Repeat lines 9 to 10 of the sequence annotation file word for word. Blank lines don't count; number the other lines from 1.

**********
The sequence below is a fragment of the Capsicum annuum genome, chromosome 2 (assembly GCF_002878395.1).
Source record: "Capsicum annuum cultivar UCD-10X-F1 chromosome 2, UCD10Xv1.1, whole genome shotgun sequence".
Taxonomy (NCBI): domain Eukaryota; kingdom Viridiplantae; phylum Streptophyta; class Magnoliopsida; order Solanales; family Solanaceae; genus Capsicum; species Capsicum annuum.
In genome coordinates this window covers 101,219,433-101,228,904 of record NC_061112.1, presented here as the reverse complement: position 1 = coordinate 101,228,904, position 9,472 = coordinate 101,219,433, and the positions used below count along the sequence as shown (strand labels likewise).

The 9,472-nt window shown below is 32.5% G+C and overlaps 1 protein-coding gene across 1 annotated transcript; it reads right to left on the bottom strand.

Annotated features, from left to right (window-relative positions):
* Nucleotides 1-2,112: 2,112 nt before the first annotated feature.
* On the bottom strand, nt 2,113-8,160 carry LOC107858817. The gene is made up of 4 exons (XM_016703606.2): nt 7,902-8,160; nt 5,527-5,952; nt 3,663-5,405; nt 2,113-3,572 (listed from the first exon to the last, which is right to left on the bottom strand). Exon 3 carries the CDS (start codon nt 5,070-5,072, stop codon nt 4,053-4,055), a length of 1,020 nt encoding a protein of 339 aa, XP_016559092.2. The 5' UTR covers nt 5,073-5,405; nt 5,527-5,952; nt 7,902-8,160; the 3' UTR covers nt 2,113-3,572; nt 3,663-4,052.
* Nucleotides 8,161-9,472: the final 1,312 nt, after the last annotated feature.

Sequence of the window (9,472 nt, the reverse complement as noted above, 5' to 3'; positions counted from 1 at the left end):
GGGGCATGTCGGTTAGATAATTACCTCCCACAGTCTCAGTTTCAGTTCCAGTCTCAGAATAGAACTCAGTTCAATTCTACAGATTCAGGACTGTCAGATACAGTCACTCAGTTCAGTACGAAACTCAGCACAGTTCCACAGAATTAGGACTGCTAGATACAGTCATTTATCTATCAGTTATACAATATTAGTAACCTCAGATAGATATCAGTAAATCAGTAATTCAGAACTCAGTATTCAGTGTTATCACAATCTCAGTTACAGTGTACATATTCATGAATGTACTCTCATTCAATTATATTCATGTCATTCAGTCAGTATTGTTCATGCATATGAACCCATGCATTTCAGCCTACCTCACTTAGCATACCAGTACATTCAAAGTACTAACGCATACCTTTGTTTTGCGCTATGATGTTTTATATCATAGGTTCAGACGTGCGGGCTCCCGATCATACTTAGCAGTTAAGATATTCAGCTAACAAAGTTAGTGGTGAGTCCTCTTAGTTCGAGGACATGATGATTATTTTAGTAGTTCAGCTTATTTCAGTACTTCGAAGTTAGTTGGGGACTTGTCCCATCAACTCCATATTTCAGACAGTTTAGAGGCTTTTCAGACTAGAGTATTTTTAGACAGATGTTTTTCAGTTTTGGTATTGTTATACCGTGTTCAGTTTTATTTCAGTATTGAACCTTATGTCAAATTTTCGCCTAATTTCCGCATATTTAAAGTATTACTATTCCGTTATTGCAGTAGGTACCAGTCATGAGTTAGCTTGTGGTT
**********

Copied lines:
* Nucleotides 8,161-9,472: the final 1,312 nt, after the last annotated feature.

Sequence of the window (9,472 nt, the reverse complement as noted above, 5' to 3'; positions counted from 1 at the left end):